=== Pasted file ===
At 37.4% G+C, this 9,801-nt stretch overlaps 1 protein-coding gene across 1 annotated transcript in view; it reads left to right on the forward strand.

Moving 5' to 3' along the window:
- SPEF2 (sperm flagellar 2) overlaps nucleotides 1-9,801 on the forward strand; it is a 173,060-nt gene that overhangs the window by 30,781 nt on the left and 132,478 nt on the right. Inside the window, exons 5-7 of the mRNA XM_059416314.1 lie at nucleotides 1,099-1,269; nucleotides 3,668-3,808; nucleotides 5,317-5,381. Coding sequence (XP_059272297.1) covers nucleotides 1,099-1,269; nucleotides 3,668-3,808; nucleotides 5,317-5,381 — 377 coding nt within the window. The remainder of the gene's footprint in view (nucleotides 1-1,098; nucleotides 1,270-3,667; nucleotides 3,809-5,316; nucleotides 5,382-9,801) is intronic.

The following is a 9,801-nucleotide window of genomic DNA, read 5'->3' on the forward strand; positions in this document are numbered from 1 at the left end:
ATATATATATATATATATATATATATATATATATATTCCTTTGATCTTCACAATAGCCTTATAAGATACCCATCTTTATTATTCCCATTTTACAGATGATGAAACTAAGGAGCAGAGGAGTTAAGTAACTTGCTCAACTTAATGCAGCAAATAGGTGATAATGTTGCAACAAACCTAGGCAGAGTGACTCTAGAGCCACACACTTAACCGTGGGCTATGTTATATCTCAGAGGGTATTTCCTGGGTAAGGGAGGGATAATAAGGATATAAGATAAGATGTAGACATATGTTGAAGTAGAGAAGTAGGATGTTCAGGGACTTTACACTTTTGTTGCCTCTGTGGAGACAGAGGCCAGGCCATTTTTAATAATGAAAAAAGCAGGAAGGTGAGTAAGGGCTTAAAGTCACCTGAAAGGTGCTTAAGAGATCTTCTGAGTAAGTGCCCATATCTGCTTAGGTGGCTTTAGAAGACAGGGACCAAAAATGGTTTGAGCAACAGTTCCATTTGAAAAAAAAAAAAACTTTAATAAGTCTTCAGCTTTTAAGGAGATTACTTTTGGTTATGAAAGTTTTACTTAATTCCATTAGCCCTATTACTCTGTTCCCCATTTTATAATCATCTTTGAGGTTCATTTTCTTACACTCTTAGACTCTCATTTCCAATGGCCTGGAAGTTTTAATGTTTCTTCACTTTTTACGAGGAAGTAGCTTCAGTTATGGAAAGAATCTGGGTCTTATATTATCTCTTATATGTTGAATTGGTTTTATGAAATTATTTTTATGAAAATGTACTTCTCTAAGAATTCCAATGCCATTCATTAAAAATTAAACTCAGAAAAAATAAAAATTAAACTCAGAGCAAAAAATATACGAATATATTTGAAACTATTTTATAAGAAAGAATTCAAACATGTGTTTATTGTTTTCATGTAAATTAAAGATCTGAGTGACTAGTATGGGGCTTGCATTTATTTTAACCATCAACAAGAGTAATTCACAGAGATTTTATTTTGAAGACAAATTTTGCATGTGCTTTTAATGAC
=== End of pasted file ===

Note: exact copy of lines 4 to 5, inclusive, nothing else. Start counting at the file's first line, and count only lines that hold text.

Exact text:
The following is a 9,801-nucleotide window of genomic DNA, read 5'->3' on the forward strand; positions in this document are numbered from 1 at the left end:
ATATATATATATATATATATATATATATATATATATTCCTTTGATCTTCACAATAGCCTTATAAGATACCCATCTTTATTATTCCCATTTTACAGATGATGAAACTAAGGAGCAGAGGAGTTAAGTAACTTGCTCAACTTAATGCAGCAAATAGGTGATAATGTTGCAACAAACCTAGGCAGAGTGACTCTAGAGCCACACACTTAACCGTGGGCTATGTTATATCTCAGAGGGTATTTCCTGGGTAAGGGAGGGATAATAAGGATATAAGATAAGATGTAGACATATGTTGAAGTAGAGAAGTAGGATGTTCAGGGACTTTACACTTTTGTTGCCTCTGTGGAGACAGAGGCCAGGCCATTTTTAATAATGAAAAAAGCAGGAAGGTGAGTAAGGGCTTAAAGTCACCTGAAAGGTGCTTAAGAGATCTTCTGAGTAAGTGCCCATATCTGCTTAGGTGGCTTTAGAAGACAGGGACCAAAAATGGTTTGAGCAACAGTTCCATTTGAAAAAAAAAAAAACTTTAATAAGTCTTCAGCTTTTAAGGAGATTACTTTTGGTTATGAAAGTTTTACTTAATTCCATTAGCCCTATTACTCTGTTCCCCATTTTATAATCATCTTTGAGGTTCATTTTCTTACACTCTTAGACTCTCATTTCCAATGGCCTGGAAGTTTTAATGTTTCTTCACTTTTTACGAGGAAGTAGCTTCAGTTATGGAAAGAATCTGGGTCTTATATTATCTCTTATATGTTGAATTGGTTTTATGAAATTATTTTTATGAAAATGTACTTCTCTAAGAATTCCAATGCCATTCATTAAAAATTAAACTCAGAAAAAATAAAAATTAAACTCAGAGCAAAAAATATACGAATATATTTGAAACTATTTTATAAGAAAGAATTCAAACATGTGTTTATTGTTTTCATGTAAATTAAAGATCTGAGTGACTAGTATGGGGCTTGCATTTATTTTAACCATCAACAAGAGTAATTCACAGAGATTTTATTTTGAAGACAAATTTTGCATGTGCTTTTAATGAC